Why Are Pennies Still a Thing?
A penny was worth a decent amount in 1864. Now it costs more to make it than its actually worth.
The penny was a totally useful form of currency when it was officially made legal tender in the Coinage Act of 1864. Back then, you could get a pound of butter or a dozen eggs for less than 30 cents. Save up your pennies in the 1860s and you could buy your groceries for the week.
Even up until the 1990s, a penny was still worth something, albeit not much. When I was a kid, my friends and I would ride our bikes into town to buy penny candies at the local gas station: one cent-a-piece for tiny gummies and chocolates the size of a fingernail. Nowadays, I don't even think you can buy those.
And even if you can, the value of the penny has long since dropped below useful levels. Production costs for manufacturing the penny have been steadily increasing, according to the United States mint, and have exceeded the coin's face value for close to a decade. Last year, it cost 1.66 cents to make a penny (a nickel costs 8 cents). In the 80s, the US Military decided the coins weren't worth shipping overseas and eliminated the penny from their international bases. I've literally seen people so annoyed with pennies, they throw them in the trash.
So why the hell are we still using a piece of coinage that lost any sort of meaningful value generations ago? We might as well be using the sixpence.
"The benefit of continuing to mint and use the penny is essentially zero, but there are real costs associated with making and using the penny," said Jeff Gore, an MIT professor who has been pushing to eliminate the penny for fifteen years through his group Retire the Penny. "It's an absurd situation. We're spending tax money to make something that is worthless."
Gore said a combination of inertia and pressure from the metal manufacturing sector keeps the penny alive. The biggest pro-penny lobby group (yes, there is a penny lobby group), Americans for Common Cents is backed in part by a major zinc producer (pennies are 97.5 percent zinc). The group uses a number of arguments for the continuation of the penny, including the risk that prices would increase noticeably if the coin was taken out of use.
"There's no reason to believe that's the case," Henry Aaron, a senior fellow in economic studies at the Brookings Institute, told me. He said there were some costs associated with changing over equipment—some vending machines and parking meters still used pennies—but most of that transition has already taken place at this point.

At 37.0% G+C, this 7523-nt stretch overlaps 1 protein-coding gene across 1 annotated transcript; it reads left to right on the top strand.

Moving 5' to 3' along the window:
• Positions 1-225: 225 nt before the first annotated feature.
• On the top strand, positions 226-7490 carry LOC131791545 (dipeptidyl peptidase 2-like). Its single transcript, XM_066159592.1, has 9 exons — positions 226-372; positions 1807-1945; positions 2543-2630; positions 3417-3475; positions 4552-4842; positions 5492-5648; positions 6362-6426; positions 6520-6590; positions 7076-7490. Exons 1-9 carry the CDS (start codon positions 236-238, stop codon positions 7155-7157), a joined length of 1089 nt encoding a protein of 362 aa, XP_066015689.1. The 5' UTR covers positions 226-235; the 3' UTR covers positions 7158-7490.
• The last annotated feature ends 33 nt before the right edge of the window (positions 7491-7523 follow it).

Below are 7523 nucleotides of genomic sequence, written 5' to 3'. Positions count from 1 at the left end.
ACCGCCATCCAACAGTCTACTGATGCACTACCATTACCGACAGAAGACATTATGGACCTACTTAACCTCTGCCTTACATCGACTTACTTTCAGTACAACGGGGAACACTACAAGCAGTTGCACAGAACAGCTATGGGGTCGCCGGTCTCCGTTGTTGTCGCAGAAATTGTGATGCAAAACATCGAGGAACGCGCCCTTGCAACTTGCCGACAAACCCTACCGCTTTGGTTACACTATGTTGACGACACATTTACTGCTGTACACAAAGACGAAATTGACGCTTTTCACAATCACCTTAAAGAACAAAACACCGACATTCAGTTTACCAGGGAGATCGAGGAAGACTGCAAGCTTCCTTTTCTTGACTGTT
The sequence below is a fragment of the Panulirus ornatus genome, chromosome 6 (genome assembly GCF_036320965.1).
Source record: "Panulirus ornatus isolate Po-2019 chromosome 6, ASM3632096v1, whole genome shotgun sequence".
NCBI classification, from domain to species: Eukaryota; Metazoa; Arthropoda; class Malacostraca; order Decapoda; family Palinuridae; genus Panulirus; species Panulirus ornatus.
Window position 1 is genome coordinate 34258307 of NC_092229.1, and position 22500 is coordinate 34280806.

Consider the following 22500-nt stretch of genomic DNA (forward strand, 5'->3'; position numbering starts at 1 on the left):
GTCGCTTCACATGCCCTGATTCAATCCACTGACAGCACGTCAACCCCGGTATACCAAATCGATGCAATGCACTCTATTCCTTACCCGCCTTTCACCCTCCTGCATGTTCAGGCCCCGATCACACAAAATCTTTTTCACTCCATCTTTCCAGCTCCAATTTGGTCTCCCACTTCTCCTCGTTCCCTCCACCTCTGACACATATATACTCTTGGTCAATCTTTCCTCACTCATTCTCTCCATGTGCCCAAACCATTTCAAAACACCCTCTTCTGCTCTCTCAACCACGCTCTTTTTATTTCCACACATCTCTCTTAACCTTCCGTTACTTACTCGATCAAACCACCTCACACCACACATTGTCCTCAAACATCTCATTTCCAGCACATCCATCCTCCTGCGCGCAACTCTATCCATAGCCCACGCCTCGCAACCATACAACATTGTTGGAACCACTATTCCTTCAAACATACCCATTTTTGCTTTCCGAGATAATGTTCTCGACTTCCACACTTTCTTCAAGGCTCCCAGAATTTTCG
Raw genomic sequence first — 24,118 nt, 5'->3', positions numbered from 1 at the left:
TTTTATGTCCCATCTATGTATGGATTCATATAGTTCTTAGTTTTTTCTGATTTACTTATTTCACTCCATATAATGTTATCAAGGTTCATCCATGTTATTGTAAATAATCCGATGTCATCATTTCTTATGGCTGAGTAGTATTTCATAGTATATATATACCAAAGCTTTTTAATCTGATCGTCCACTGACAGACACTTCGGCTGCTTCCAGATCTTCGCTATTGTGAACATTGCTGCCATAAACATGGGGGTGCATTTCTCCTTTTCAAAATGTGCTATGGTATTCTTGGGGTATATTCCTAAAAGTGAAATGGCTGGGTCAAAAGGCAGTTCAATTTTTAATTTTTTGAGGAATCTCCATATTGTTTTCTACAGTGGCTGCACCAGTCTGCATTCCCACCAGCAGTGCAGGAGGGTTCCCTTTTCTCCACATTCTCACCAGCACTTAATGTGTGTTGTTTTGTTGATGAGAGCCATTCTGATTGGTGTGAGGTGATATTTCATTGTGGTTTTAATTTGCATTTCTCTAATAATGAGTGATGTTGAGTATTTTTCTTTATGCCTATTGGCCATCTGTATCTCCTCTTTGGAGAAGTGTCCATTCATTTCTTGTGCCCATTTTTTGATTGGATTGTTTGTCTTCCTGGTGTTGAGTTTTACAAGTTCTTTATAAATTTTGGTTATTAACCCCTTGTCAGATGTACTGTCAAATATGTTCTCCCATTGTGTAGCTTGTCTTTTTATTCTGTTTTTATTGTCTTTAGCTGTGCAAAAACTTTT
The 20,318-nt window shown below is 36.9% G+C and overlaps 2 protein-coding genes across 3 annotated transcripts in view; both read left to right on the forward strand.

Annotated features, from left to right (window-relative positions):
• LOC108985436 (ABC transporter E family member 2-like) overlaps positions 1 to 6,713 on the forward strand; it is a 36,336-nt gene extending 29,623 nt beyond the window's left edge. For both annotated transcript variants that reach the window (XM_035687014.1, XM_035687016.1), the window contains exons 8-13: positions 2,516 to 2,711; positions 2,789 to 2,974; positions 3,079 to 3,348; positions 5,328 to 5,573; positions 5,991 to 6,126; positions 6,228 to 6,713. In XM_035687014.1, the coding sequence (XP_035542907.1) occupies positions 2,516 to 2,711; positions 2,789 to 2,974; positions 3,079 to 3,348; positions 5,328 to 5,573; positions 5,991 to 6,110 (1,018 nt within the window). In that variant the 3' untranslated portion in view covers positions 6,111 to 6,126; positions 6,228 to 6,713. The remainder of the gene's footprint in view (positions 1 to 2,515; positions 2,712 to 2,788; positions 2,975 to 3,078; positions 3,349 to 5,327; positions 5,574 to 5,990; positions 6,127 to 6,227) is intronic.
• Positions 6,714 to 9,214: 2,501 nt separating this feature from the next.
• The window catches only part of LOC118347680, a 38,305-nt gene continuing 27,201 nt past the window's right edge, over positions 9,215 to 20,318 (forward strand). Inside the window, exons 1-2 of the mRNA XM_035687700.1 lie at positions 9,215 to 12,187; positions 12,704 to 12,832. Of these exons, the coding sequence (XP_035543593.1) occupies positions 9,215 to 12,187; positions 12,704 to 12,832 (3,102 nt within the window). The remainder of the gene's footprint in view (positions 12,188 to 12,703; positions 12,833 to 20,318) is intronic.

"Change is always difficult and I think there's just a resistance to it. I can't give you a very good reason for why it's still around."
Many countries have done away with their smallest currency including Britain, France and Australia. New Zealand ditched its one and two-cent coins in 1989 and Canada retired its penny in 2012. The process requires vendors to round to the nearest five cents (so a $4.92 sandwich now costs $4.90) as banks slowly pull the penny out of circulation. The US even retired its smallest coin once before when it ended use of the half-cent in 1857. None of these countries have reported a noticeable effect on inflation, but the multiple case studies don't seem to be enough to budge practice here.
"The United States is remarkably immune to benefitting from the experience of other countries," said Aaron. "'It's just different here,' is the attitude."
But Gore and others who support retiring the coin are actively working with various representatives to get a bill before Congress and put an end to the penny for good.
"It's not that I'm obsessed with the penny. It's just that there are about a dozen things out there that I think are clear, non-partisan decisions we could make that would improve the function of our economy and I think somebody needs to advocate for these things," Gore said.
President Obama isn't against the idea, either, and included language about the need to either eliminate the penny or find a way to make it more cheaply in the 2015 fiscal budget. The government has come close a few times, too, but there just wasn't enough juice to push the bills over the line.
Gore said it seems inevitable the penny will face retirement eventually, it's just a question of how much money we're willing to waste in the meantime. Aaron wasn't so sure it was an inevitability, but thinks if we do finally usher out the penny, we might as well go full hog.
"I'd be all for getting rid of nickels, too."